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Physician assistant program celebrates pinning ceremony with inaugural class in a unique way

June 22 marked the turning of a page for Colorado Mesa University physician assistant students as they walked into health clinics throughout the country to begin the hands-on training portion of the program.

COVID-19 forced many physician assistant programs in the nation to hold virtual pinning ceremonies. CMU’s Master of Physician Assistant Studies (MPAS) faculty and staff had something different in mind. They moved the cherished milestone event into the great outdoors at one of western Colorado’s most iconic locations — the Colorado National Monument.

“My classmates and I are hiking the Colorado National Monument before we all go off and start our clinical rotations. We will now start to work with patients so it’s a really exciting time for all of us,” said CMU physician assistant student Aaron Rayford.

Physician Assistant (PA) schools around the nation widely practice pinning ceremonies to commemorate the transition between the didactic (the medical term for classroom learning) and the clinic (working with patients) phase of the program. The ceremony marks a significant accomplishment for PA students and the celebration signifies readiness for interacting and serving patients as a provider in training.

“My first rotation is at WorkPartners. I’ll be seeing some workmans’ comp patients doing orthopedic injuries. I’m excited to get my first start seeing patients,” said Rayford.

Prior to the global pandemic, CMU planned to host the program’s commemorative pinning ceremony on campus in the traditional way. When Physician Assistant Program Director Amy Bronson, EdD, engaged in her daily outdoor wellness routine an idea began to take shape.

“In times of chaos and disruption, we can choose to be frustrated with it or we can make room for innovation,” said Bronson.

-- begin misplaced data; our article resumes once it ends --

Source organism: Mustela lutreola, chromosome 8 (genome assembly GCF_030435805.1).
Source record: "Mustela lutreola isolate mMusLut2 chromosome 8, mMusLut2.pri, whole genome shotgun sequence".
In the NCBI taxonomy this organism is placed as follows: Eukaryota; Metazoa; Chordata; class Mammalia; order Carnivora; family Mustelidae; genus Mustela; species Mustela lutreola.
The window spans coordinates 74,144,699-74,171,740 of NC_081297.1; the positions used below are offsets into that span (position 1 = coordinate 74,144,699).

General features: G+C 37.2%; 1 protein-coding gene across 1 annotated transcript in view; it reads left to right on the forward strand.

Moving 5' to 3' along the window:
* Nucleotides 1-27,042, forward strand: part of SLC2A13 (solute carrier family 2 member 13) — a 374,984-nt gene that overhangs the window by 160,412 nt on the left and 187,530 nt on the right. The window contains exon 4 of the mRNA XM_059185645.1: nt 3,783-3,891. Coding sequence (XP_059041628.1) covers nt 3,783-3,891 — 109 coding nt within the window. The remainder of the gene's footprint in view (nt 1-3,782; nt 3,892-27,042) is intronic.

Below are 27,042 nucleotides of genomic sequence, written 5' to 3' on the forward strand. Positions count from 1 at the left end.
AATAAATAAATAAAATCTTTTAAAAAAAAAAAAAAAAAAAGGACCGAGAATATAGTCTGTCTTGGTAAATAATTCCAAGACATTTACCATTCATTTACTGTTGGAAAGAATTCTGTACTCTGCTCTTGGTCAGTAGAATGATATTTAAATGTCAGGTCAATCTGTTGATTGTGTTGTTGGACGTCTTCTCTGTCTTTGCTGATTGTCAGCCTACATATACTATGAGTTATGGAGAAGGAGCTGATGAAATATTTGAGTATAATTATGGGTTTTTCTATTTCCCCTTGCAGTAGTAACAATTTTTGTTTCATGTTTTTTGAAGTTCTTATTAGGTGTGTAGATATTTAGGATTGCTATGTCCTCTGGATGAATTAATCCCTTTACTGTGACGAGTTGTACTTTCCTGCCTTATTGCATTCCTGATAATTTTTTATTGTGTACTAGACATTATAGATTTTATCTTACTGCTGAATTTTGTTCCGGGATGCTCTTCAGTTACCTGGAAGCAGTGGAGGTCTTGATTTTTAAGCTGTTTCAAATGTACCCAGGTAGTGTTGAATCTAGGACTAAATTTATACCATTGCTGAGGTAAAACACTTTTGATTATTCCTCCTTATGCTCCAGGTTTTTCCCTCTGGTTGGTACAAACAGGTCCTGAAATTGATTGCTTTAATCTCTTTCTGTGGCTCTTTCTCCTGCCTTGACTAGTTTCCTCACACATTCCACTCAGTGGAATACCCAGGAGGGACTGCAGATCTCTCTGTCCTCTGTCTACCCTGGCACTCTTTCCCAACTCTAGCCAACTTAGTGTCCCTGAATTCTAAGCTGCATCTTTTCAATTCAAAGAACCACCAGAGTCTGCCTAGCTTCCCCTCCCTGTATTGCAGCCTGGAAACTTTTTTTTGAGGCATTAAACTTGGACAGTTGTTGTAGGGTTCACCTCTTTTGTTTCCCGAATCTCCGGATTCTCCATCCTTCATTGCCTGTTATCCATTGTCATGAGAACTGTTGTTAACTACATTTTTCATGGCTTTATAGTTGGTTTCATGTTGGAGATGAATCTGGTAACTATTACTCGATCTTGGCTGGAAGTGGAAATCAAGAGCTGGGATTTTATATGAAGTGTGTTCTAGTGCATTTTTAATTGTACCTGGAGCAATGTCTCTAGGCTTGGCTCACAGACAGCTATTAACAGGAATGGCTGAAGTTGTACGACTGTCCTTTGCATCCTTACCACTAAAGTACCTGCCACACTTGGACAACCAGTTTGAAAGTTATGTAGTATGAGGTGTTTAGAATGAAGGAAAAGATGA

Rayford said hiking Serpents Trail was a great way to celebrate the end of their didactic year. But the hike was more than just a celebratory gesture. It was a way to promote wellness in the daily lives of healthcare providers. 

In 2019 the PA program received a $1.2 million dollar grant from the Health Resources and Services Administration to strengthen the primary care workforce in rural and under-served areas of Western Colorado and promote the well-being of healthcare providers. A critical component of the grant has CMU highlighting the importance of well-being in the lives of healthcare workers and exploring ways in which the program can reduce the burnout epidemic that impacts the primary care workforce.

“The grant encourages us to help providers care for themselves as they engage in their careers in caring for others,” said Bronson. “At CMU we know that being outdoors and reconnecting with nature is important for all people when it comes to maintaining mental and physical health. By hosting our pinning ceremony in one of the most beautiful places on earth, we combined a milestone event while also communicating one of the core values as a PA program.” 

Helping providers monitor their own health means devoting resources to increasing capacity for resilience in the face of burnout. Extensive evidence indicates that burnout is a major driver of physician turnover and a major factor in providers decision to leave the medical profession. Burnout has a negative impact on many domains of medical practice, including PA student satisfaction with training, patient satisfaction with care and the healthcare professional’s career satisfaction. Increasing provider stress is highly associated with mental health challenges.

During the outdoor ceremony students listened to a talk on their headphones to prepare them for their clincals as they hiked that promoted physical, mental and emotional health in medical professionals. The celebration was a creative way to celebrate the students and their success.

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Written by Kelsey Coleman